"...One person can indeed make a difference..." "Whales and Wyland, Wyland and whales. They fit together in a wonderful relationship. Wyland has dedicated his life and his art to the whales, and the whales in turn have received great benefit from Wyland's life and talent" (Bateman). "It is estimated that over one billion people a year encounter Wyland's art. Not since Jacques Cousteaua has one person created so much public awareness of our endangered oceans. 'I call what I do the art of saving whales'" (web page). Robert Wyland is a 38-year-old (McHugh) "environmental artist". He is most known for his murals (painted on public walls) of realistic looking whales in their natural underwater habitat. The artist decided to paint 100 walls by 2011 (web page), he has completed over 67 landmark murals to date (Payne). "I first started painting whales and dolphins because I wanted to show their grace and beauty and maybe do something to help save them, but I've personally grown to see a much larger picture-to save the whales is great...but if we can't save the oceans, we're not going to be able to save the whales, and we're not going to be able to save ourselves." He compares his efforts to save the whales to Greenpeace methods: "my method was and still is, to draw attention to the delicate beauty of these creatures by painting them and sharing my art with others. I remember thinking about dinosaurs being extinct, and I was afraid the same thing was going to happen to the whales" (Bateman). Wyland is a Marine Michaelangelo, says USA Today. He studied painting and sculpture at the Center for creative studies in Detroit, Michigan and is listed in Who's Who in Art in America (web page). His first mural was in 1978 in Laguna Beach. It measures 140 feet long and 26 feet tall (Bateman). His largest mural is covering The Long Beach Convention Center in California. This mural required 7,000 gallons of paint and is over 11 stories high and 1280 feet in circumference. It is the largest mural in the world, as acknowledged by the Guiness Book of World Records (Payne). "His whales demand realism. And the more realistic he created his subjects, the more he realized that he needed to paint them in their true size." Wyland explains why he paints such large murals: "I felt that if I could paint these huge walls, they would have a tremendous impact, and maybe I could do something that could help the whales" (Bateman). Today, he lives in both Laguna Beach, California and Oahu, Hawaii (web page). "The Wyland Foundation's vision is to promote, respect and protect our precious ocean resources through life-size public art, education and awareness. [The foundation] continues to inspire, support and offer [scholarships] to gifted and needy child artists and naturalists." (Wyland) "Today he employs 200 people [including his mother, 2 brothers and girlfriend] in the production and sale at 20 galleries in 13 US cities of Wyland oil paintings, prints, watercolors, sculptures, sweatshirts and mugs" (McHugh).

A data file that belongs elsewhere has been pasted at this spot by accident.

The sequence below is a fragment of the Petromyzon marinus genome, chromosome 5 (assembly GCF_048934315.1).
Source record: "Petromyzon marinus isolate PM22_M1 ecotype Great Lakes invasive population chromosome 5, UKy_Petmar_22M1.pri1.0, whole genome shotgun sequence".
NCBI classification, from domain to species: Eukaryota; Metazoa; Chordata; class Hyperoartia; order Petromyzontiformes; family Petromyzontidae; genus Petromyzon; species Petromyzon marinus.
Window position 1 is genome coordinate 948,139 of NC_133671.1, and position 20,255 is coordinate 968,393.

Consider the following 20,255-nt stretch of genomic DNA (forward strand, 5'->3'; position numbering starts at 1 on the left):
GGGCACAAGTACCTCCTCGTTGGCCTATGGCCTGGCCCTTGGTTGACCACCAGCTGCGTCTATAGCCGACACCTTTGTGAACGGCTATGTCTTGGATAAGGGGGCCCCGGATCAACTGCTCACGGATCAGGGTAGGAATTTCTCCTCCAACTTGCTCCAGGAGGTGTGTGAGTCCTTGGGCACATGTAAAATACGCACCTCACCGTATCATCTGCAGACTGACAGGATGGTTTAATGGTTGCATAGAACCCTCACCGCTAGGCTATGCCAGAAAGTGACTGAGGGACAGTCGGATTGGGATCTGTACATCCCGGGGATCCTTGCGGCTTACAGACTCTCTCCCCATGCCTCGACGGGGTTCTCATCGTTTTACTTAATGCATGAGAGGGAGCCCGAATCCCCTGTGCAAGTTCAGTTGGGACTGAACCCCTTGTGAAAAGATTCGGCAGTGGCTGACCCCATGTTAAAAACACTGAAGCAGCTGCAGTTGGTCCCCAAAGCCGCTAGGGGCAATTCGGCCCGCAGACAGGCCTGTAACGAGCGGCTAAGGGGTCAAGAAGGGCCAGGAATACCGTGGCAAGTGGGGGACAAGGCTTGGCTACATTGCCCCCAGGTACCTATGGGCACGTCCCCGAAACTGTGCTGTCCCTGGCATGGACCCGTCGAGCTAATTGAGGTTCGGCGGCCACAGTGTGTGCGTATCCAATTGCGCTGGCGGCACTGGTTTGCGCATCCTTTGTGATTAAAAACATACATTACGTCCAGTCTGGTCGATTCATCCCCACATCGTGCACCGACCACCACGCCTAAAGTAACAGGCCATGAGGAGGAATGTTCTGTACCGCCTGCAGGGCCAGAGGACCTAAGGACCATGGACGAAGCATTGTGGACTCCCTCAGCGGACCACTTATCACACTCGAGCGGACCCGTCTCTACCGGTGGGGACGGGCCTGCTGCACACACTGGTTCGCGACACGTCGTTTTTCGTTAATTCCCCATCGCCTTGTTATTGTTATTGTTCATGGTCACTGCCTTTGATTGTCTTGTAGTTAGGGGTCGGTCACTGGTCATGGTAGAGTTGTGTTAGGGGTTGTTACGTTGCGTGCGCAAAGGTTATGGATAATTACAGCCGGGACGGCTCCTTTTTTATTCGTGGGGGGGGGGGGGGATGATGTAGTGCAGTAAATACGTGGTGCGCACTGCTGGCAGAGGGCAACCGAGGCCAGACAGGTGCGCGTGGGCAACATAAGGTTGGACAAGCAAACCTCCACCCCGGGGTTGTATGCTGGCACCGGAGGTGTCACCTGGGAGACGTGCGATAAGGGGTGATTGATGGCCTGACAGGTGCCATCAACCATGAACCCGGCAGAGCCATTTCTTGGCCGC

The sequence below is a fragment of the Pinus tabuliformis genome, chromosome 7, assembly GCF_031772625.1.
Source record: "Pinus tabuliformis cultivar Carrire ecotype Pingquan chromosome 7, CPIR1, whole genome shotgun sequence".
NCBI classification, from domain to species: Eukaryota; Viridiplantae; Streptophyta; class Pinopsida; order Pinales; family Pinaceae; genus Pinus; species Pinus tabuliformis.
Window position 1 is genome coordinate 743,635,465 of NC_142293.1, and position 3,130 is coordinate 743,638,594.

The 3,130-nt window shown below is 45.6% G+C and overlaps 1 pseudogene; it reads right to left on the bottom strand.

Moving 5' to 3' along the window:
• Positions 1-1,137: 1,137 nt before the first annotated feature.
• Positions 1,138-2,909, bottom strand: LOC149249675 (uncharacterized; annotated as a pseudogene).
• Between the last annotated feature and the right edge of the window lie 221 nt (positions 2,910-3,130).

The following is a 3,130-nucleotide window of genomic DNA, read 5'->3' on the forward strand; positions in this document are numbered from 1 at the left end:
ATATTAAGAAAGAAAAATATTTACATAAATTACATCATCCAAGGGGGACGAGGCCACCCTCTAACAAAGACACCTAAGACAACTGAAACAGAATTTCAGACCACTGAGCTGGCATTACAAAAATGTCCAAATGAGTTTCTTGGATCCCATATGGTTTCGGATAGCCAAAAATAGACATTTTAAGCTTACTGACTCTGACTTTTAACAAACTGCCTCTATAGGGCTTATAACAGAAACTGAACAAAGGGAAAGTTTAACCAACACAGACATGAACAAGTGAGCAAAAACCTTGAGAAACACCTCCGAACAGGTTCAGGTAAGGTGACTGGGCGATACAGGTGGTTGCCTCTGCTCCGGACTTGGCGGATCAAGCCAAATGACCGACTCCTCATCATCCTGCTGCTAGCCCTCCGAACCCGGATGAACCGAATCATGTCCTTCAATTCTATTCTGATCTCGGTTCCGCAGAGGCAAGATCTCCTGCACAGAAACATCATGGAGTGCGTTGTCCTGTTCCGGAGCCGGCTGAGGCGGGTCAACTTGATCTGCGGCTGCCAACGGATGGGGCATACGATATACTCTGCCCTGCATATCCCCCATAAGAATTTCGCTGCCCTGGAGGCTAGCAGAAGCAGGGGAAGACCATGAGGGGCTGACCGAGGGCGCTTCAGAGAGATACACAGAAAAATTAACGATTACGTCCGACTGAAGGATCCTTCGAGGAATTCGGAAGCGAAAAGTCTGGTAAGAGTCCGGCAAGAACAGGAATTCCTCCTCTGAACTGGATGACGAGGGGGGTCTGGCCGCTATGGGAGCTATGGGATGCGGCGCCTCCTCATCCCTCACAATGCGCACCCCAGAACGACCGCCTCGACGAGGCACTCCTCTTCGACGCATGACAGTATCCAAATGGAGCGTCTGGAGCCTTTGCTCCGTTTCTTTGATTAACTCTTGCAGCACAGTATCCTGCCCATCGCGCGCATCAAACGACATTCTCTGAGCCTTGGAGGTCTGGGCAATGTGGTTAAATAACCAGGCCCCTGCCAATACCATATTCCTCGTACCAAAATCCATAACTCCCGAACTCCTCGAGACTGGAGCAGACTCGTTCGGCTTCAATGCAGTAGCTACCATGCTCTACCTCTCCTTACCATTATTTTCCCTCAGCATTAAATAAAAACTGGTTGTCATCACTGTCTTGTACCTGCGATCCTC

"I believe if people see the beauty in nature they will work to preserve it before it's too late. I call what I do the art of saving whales." "...Whaling walls are life-size tributes to living whales..." This is a disclaimer. This page is in no way related to the Wyland Foundation. It was made purely for fun by a fan. Please send corrections or comments to firstname.lastname@example.org